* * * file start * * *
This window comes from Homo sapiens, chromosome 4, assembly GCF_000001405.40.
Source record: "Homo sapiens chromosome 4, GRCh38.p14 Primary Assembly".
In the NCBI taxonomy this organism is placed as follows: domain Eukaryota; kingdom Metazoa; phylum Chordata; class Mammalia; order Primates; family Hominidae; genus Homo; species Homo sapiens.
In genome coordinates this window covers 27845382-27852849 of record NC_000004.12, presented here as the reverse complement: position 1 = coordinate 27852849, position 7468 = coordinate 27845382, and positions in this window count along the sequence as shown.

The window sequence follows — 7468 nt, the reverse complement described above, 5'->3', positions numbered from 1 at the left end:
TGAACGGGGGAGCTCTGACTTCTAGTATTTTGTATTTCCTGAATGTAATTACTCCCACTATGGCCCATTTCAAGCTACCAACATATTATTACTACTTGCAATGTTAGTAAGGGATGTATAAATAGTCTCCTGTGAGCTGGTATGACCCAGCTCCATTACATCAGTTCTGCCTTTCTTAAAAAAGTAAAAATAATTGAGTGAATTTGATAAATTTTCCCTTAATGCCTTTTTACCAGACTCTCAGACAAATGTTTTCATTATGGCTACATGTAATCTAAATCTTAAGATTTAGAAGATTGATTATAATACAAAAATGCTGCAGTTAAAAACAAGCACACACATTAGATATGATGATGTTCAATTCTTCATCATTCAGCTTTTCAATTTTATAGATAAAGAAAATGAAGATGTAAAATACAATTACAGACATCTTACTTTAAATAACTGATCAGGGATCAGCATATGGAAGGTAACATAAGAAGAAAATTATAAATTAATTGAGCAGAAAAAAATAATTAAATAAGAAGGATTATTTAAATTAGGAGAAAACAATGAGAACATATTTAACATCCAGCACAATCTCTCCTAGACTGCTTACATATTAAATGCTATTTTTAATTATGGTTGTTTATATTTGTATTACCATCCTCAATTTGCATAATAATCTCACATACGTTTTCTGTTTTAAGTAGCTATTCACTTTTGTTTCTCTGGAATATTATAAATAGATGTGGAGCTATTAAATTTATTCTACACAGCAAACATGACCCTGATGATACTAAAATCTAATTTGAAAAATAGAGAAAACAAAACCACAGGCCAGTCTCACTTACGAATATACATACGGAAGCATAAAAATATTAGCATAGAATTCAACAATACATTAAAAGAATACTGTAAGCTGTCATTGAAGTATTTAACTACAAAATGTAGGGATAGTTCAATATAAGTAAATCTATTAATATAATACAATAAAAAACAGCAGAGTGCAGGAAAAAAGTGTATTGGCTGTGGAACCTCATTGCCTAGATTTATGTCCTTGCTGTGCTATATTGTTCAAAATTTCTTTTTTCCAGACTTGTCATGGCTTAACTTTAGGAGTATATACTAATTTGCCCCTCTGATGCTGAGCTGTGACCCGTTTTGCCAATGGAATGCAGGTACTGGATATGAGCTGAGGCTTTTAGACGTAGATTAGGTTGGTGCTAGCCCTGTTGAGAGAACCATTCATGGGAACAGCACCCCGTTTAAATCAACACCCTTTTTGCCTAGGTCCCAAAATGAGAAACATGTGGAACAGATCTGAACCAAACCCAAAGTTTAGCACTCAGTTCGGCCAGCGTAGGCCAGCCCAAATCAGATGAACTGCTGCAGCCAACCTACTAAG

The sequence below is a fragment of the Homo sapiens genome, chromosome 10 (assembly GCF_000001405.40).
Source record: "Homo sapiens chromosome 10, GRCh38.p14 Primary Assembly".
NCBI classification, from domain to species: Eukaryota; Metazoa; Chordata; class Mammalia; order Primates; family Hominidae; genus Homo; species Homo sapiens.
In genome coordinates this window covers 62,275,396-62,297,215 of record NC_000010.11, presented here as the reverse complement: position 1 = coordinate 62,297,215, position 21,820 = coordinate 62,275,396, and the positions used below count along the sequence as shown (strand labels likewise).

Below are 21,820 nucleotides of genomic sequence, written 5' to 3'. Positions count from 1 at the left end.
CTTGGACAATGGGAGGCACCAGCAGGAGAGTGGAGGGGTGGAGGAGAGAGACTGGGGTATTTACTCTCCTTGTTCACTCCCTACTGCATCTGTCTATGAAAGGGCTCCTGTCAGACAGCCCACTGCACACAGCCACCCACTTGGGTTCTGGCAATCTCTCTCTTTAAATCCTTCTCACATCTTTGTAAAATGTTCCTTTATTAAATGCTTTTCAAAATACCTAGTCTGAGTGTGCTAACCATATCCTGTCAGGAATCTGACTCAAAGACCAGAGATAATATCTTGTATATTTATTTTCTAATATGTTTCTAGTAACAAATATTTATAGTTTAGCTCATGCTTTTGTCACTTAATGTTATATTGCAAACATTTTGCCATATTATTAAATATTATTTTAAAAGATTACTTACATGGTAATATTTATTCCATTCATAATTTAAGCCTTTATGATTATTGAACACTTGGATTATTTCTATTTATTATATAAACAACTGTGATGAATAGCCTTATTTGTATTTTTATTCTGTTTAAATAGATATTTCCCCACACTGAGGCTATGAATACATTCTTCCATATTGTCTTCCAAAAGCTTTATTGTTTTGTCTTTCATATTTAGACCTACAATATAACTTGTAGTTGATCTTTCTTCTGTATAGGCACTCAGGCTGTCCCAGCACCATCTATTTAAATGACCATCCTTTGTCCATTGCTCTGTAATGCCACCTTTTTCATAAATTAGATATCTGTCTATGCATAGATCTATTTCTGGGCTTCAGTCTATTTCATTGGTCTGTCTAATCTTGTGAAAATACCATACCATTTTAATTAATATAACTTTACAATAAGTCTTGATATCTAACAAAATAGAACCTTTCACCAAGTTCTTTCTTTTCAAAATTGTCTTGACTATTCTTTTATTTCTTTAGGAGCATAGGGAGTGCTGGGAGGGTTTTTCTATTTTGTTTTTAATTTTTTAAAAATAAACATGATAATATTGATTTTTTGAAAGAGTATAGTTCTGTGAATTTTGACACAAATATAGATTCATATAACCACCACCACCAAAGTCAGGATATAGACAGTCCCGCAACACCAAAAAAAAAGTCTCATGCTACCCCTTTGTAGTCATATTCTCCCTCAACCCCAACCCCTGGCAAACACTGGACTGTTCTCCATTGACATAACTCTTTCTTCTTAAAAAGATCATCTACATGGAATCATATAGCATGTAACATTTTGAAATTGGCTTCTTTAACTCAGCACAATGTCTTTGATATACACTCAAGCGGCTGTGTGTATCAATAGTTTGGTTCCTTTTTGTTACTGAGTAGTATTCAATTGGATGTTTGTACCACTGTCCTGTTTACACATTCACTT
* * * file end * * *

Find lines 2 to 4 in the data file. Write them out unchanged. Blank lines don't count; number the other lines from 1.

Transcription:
Source record: "Homo sapiens chromosome 4, GRCh38.p14 Primary Assembly".
In the NCBI taxonomy this organism is placed as follows: domain Eukaryota; kingdom Metazoa; phylum Chordata; class Mammalia; order Primates; family Hominidae; genus Homo; species Homo sapiens.
In genome coordinates this window covers 27845382-27852849 of record NC_000004.12, presented here as the reverse complement: position 1 = coordinate 27852849, position 7468 = coordinate 27845382, and positions in this window count along the sequence as shown.